Two years ago, Baltimore rolled out the red carpet, and then some, for the War of 1812 bicentennial celebration, welcoming tens of thousands of visitors to commemorate what some have called the second war for American independence.
This year, they'll be doing it again. And just about all of Maryland will be helping out.
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Bladensburg Waterfront Park, 4601 Annapolis Road, Bladensburg, MD 20710, USA
On Thursday at Prince George's County's Bladensburg Waterfront Park, Gov. Martin O'Malley joined other state, federal and local officials in cutting the ribbon to officially open the Star-Spangled Banner National Historic Trail, a 560-mile land and water route connecting War of 1812-related sites in Maryland, Washington and Virginia. And officials used the occasion not only to raise awareness of the trail itself, but also to shine a light on other celebrations scheduled throughout the summer.
Maryland, O'Malley noted, proved to be one of the key areas during the War of 1812 — not least because it surrounded the national capital.
"One state chose to step up and take the responsibility for saving the United States," O'Malley said, noting the pivotal role Maryland played during the war — one enduring legacy of which is Francis Scott Key's poem, "Defence of Fort McHenry," which was later put to music and, as "The Star-Spangled Banner," would be adopted as the national anthem.
"Two hundred years ago, our citizens endured the shock and awe of their time," O'Malley told the crowd assembled on the shores of the Anacostia River, within sight of the place where the Battle of Bladensburg took place on Aug. 24, 1814. The battle was a decisive American defeat and precursor to the British burning of Washington later that day.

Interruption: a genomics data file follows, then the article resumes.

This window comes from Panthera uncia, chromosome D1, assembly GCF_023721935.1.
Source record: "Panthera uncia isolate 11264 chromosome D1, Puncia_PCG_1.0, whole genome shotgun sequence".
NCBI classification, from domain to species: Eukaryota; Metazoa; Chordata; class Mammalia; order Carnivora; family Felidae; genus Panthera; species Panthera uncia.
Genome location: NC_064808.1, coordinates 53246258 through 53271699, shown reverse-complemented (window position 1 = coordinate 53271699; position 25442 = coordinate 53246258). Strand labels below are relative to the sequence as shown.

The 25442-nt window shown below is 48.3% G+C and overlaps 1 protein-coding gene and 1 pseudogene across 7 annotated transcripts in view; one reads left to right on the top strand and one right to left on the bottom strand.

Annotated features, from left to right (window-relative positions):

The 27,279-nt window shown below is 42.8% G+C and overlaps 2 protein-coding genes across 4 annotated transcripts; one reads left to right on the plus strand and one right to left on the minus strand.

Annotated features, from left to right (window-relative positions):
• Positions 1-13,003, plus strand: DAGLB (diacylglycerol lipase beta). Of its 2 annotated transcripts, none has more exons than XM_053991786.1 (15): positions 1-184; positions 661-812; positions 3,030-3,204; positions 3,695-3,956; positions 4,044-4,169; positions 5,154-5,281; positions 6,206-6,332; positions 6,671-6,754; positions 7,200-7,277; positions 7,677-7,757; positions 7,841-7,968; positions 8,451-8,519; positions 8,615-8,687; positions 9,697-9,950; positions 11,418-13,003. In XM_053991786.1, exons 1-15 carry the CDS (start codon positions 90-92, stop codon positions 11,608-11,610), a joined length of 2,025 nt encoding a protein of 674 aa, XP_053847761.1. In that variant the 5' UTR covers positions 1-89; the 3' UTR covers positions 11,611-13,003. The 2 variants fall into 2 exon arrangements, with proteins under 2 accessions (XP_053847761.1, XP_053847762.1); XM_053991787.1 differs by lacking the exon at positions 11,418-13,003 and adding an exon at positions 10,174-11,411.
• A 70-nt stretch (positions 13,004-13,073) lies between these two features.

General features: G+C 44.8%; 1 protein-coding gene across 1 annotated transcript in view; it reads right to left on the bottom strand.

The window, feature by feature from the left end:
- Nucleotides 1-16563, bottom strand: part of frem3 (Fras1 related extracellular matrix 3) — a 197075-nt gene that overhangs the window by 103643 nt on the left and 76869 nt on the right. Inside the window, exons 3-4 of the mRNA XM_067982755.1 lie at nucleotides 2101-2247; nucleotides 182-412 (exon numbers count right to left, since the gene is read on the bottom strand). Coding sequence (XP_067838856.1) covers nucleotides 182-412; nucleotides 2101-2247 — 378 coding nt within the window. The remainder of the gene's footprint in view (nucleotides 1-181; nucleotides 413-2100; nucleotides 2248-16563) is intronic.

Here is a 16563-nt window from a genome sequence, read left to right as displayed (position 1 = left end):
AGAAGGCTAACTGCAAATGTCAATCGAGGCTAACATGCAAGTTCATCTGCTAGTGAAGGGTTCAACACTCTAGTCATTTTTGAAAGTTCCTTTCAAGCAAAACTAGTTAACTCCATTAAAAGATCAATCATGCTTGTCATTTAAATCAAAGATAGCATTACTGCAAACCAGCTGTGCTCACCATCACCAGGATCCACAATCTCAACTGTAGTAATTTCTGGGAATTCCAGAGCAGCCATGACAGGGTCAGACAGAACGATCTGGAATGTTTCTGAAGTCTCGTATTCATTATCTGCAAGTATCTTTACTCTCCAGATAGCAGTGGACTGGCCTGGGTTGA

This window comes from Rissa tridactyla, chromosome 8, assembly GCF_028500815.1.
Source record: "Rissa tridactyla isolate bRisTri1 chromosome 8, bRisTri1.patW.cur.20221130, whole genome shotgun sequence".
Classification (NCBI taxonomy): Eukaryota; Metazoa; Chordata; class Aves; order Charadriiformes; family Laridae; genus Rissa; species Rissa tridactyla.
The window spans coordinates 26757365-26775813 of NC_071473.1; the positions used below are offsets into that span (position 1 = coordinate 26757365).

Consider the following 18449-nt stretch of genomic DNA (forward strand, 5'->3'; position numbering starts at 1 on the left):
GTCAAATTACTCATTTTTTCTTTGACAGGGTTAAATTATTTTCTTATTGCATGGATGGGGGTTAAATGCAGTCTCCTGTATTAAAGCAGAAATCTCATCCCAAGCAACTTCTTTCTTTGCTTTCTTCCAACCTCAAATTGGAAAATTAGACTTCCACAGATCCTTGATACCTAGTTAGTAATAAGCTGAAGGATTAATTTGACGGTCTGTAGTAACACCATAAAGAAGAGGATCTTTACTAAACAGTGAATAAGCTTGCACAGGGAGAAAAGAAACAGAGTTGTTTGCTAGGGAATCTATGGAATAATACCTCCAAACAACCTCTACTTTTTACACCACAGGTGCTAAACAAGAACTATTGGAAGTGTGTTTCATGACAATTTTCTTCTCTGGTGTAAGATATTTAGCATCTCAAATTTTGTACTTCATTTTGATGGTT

O'Malley noted that his predecessor at the time, Levin Winder, must have been nervous in Annapolis, unsure where the British would head next.
"He didn't know whether these invaders would turn left or turn right," O'Malley said. Fortunately for Maryland's capital, the British turned right and headed for Washington.
Baltimore's Star-Spangled Spectacular celebration, set for Sept. 10-16 at the Inner Harbor, Fort McHenry and other area locations, will commemorate the Battle of Baltimore and the bombardment of Fort McHenry. It will serve as the centerpiece of what is being promoted as the state's "Star-Spangled Summer." But a handful of other celebrations noting pivotal battles and other war-related events in the state are also scheduled for throughout the summer.
Those events include the Raiders & Invaders Weekend this weekend in Leonardtown; Battle of St. Leonard Creek, June 21-22, in St. Leonard; Battle of Bladensburg, Aug. 23 at the Bladensburg Waterfront Park; Battle of Caulk's Field, Aug. 30-31, in Fairlee, Kent County; United States Capital for a Day, Aug. 30-31 in Brookeville, Montgomery County; and Battle of North Point, Sept. 6-8 at Fort Howard Park and Sparrows Point High School in Baltimore County.
In addition to the governor, Rep. Donna Edwards and Prince George's County Executive Rushern L. Baker III also spoke about the state's role in fighting the War of 1812 and the many opportunities that will be afforded this summer to celebrate it.
"The fight for freedom is long and it's hard and it's ongoing," Edwards said.
Representatives from many of the planned celebrations were also on hand to promote their roles in the summer celebrations. There are limits, however, to how far the celebrations will go.
"We're going to be re-creating life in 1814 in the place where President James Madison and Dolley Madison sought refuge," said Brookeville resident Ruth Chacon, wearing period garb to promote her town's "United States Capital for a Day" celebration. The day after the burning of Washington, Brookeville served as the de facto seat of the U.S. government.
Added her friend, Sandra Heiler, who lives in the house where Madison spent the day, they'll do it "without taking down the telephone poles or un-paving the streets."